Additional Resources for you to Explore
For many years cutting crime opportunities through architecture and urban design has been called CPTED - crime prevention through environmental design. Traditional CPTED includes improving territorial feelings of an area, (such as cleaning it up, making it look like locals care about it, using  flowers, murals, and street furniture to improve it), by controlling access into an area (fencing, landscape hedges, door control locks), and natural surveillance (better lighting, trimming trees to improve sightlines, and locating windows so residents can see. Sometime mechanical methods are used as a last resort to enhance these methods, such as CCTV in public areas.

In recent years the idea of reducing physical opportunity for crime has expanded into 2nd Generation CPTED - reinforcing social motives in places to reduce crime and increasing social motives so people better care for their neighborhood and others. Social strategies include cohesion tactics such as organizing neighbors into groups - such as SafeGrowth Teams - creating cultural activities to bring people together, recreational activities such as sporting events and food festivals, and improving the connective links with other neighborhoods with social networking (to learn from other best practices) and to other levels of government (to obtain resources and grants).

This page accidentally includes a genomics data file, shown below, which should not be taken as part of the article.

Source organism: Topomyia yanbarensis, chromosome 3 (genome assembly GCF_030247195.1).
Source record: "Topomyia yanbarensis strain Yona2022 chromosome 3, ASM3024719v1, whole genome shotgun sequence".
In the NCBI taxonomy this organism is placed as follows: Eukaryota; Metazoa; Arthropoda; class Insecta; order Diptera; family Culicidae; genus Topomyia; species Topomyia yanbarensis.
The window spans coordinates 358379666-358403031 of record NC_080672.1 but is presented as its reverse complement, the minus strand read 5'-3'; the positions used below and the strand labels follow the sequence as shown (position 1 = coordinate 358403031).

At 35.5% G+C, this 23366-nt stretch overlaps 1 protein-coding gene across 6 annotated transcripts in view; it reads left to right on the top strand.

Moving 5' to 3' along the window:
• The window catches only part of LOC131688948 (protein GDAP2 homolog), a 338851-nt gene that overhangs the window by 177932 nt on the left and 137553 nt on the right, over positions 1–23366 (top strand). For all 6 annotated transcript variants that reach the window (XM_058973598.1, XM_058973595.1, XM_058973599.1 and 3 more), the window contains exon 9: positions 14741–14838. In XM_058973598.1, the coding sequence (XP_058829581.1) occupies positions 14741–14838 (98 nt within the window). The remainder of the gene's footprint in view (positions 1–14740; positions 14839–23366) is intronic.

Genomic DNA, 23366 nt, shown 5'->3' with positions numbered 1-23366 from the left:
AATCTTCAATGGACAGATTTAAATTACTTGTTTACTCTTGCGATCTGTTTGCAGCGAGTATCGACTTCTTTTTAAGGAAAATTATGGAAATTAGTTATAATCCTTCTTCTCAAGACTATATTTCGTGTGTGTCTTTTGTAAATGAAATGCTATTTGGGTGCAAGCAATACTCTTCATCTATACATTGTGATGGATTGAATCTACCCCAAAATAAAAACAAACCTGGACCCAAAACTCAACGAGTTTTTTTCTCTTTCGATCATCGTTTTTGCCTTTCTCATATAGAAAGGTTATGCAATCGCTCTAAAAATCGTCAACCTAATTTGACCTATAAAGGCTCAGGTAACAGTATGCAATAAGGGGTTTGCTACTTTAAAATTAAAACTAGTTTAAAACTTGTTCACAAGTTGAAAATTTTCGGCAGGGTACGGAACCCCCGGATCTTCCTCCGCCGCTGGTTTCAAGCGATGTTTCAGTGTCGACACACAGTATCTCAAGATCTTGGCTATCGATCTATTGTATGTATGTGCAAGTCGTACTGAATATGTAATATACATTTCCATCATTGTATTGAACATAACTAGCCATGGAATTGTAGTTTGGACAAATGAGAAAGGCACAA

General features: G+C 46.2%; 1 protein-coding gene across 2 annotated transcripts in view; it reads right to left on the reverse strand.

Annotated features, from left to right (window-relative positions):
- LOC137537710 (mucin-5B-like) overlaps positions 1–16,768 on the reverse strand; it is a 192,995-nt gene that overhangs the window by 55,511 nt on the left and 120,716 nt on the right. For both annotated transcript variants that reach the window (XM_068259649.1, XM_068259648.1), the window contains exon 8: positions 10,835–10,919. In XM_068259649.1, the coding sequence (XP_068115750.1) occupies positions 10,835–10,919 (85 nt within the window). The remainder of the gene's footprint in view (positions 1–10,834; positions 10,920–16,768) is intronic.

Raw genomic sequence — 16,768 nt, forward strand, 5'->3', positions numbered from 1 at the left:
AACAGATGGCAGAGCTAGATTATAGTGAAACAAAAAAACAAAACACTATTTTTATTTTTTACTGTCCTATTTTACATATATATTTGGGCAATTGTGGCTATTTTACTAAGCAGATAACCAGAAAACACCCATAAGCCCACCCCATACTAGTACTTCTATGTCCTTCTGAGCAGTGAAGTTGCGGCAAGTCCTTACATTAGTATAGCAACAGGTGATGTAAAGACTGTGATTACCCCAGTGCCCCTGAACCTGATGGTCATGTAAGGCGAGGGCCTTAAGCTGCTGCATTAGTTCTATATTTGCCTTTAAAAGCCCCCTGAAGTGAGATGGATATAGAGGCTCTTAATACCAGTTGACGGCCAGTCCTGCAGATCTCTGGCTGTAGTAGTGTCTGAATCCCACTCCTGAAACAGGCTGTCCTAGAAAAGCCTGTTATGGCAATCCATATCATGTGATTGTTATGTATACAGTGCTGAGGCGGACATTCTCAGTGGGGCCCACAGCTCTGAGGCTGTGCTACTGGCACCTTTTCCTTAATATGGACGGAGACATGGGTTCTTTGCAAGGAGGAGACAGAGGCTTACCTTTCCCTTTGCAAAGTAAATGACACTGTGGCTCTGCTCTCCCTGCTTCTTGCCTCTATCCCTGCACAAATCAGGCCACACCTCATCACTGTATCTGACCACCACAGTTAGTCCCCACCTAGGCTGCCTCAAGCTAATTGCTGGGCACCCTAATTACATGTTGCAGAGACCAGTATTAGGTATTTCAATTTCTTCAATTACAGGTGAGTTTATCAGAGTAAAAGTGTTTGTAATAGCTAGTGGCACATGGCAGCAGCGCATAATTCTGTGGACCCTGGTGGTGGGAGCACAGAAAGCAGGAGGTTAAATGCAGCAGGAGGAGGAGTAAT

SafeGrowth is the final prevention crown on the crime cutting jewel. It is about how to plan safe neighborhoods, how to train and organize local groups to develop their own SafeGrowth Plans to tackle problems and measure success, and how to partner with problem-solving police officers to solve persistent crime issues. 

To learn more about SafeGrowth, visit www.safegrowth.org